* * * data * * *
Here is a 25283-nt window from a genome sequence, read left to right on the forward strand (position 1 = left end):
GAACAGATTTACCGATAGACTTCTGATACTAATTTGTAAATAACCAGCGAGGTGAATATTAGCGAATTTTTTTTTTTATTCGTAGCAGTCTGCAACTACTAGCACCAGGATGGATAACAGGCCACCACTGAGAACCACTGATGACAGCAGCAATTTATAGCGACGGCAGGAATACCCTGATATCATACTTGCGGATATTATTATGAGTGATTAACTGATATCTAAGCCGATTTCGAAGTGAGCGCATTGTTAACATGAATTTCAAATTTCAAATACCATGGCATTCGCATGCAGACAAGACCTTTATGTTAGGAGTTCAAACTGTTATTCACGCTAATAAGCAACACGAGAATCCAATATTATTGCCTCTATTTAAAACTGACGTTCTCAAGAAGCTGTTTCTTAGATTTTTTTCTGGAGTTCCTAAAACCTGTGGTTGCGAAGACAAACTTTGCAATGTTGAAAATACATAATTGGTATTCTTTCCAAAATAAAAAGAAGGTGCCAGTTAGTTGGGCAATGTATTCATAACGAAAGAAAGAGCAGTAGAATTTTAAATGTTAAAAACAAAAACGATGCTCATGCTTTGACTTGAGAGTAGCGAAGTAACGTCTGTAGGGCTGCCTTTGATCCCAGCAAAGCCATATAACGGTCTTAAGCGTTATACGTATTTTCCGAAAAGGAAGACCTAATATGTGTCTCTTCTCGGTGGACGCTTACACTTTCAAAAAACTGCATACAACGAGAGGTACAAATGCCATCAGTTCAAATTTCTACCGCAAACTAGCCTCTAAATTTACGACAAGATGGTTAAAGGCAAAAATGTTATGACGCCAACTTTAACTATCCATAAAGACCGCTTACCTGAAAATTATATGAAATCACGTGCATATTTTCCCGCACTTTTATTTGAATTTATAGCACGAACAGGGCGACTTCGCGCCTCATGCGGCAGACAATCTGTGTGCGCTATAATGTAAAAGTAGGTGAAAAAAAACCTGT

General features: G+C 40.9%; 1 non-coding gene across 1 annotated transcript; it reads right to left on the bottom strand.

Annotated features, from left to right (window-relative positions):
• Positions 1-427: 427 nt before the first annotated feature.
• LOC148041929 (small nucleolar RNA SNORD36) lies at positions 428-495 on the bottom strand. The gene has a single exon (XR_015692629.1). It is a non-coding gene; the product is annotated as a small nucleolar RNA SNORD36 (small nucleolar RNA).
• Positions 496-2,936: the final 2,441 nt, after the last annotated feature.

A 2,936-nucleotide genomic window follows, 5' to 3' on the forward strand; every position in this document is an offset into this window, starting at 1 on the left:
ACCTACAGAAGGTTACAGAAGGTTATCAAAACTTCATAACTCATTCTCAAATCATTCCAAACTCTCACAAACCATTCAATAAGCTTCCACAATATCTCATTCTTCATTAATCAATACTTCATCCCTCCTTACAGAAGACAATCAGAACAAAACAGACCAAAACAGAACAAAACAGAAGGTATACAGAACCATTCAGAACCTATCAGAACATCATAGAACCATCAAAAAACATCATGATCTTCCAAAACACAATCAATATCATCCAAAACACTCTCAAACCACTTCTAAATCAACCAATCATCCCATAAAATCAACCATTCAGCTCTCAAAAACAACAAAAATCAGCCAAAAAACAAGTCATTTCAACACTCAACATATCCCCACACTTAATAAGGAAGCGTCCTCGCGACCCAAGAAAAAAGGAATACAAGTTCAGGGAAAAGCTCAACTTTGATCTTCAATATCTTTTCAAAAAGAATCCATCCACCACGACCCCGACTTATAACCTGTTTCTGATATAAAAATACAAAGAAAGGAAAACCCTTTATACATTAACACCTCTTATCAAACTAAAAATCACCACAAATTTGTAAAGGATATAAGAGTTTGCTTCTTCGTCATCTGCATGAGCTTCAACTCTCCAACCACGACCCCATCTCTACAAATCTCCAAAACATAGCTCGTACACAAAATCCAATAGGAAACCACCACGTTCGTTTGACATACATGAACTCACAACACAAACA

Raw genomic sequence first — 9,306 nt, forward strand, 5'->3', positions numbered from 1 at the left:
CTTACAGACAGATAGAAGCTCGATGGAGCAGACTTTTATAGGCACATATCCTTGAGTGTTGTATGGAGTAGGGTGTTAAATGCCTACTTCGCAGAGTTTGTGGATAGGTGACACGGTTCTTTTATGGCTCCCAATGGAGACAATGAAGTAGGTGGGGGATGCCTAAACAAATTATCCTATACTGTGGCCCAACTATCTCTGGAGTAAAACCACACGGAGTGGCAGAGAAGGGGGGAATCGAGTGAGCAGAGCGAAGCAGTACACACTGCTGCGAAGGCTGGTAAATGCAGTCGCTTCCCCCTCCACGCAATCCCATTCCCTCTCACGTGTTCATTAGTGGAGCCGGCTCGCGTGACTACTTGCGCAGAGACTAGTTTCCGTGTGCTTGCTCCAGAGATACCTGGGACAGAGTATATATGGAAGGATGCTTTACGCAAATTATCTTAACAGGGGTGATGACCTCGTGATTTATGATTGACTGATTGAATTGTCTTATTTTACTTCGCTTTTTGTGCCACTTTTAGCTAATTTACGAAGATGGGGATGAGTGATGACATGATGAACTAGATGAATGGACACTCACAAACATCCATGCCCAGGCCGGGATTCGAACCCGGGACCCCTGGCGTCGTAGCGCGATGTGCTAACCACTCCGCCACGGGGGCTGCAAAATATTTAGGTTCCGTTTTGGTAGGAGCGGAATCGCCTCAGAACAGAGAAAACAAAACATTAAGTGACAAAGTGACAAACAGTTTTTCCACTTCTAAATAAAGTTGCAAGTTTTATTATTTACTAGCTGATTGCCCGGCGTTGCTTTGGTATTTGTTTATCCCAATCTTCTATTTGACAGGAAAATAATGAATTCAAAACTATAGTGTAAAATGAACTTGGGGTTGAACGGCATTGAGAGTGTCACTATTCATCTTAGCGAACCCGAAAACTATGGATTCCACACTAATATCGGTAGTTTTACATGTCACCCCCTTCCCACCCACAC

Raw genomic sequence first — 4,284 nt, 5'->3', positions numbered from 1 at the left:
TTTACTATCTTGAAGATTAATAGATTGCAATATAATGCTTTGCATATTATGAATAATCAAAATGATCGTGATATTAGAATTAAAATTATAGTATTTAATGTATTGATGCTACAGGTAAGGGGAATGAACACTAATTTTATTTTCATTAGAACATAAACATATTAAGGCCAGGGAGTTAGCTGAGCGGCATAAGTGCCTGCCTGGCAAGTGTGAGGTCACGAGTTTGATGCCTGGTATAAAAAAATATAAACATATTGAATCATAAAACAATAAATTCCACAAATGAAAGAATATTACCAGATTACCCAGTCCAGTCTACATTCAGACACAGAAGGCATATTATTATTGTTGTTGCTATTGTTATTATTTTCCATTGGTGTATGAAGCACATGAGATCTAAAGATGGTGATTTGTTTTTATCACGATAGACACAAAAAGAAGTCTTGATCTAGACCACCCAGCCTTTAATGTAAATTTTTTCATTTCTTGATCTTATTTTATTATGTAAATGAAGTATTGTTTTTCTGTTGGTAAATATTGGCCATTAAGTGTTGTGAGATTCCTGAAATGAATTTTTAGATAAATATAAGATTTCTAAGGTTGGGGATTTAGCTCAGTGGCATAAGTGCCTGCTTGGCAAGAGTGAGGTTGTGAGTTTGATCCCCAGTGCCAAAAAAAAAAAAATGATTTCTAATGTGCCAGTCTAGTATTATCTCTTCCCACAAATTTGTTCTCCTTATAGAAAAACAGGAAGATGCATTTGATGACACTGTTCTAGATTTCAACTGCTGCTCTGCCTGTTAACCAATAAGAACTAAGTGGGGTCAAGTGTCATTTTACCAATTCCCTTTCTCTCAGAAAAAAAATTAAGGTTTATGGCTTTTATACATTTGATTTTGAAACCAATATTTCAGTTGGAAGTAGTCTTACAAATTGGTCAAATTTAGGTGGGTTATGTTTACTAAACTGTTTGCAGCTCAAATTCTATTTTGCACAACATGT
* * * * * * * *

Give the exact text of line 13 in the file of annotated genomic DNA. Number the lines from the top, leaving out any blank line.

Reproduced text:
TTTACTATCTTGAAGATTAATAGATTGCAATATAATGCTTTGCATATTATGAATAATCAAAATGATCGTGATATTAGAATTAAAATTATAGTATTTAATGTATTGATGCTACAGGTAAGGGGAATGAACACTAATTTTATTTTCATTAGAACATAAACATATTAAGGCCAGGGAGTTAGCTGAGCGGCATAAGTGCCTGCCTGGCAAGTGTGAGGTCACGAGTTTGATGCCTGGTATAAAAAAATATAAACATATTGAATCATAAAACAATAAATTCCACAAATGAAAGAATATTACCAGATTACCCAGTCCAGTCTACATTCAGACACAGAAGGCATATTATTATTGTTGTTGCTATTGTTATTATTTTCCATTGGTGTATGAAGCACATGAGATCTAAAGATGGTGATTTGTTTTTATCACGATAGACACAAAAAGAAGTCTTGATCTAGACCACCCAGCCTTTAATGTAAATTTTTTCATTTCTTGATCTTATTTTATTATGTAAATGAAGTATTGTTTTTCTGTTGGTAAATATTGGCCATTAAGTGTTGTGAGATTCCTGAAATGAATTTTTAGATAAATATAAGATTTCTAAGGTTGGGGATTTAGCTCAGTGGCATAAGTGCCTGCTTGGCAAGAGTGAGGTTGTGAGTTTGATCCCCAGTGCCAAAAAAAAAAAAATGATTTCTAATGTGCCAGTCTAGTATTATCTCTTCCCACAAATTTGTTCTCCTTATAGAAAAACAGGAAGATGCATTTGATGACACTGTTCTAGATTTCAACTGCTGCTCTGCCTGTTAACCAATAAGAACTAAGTGGGGTCAAGTGTCATTTTACCAATTCCCTTTCTCTCAGAAAAAAAATTAAGGTTTATGGCTTTTATACATTTGATTTTGAAACCAATATTTCAGTTGGAAGTAGTCTTACAAATTGGTCAAATTTAGGTGGGTTATGTTTACTAAACTGTTTGCAGCTCAAATTCTATTTTGCACAACATGT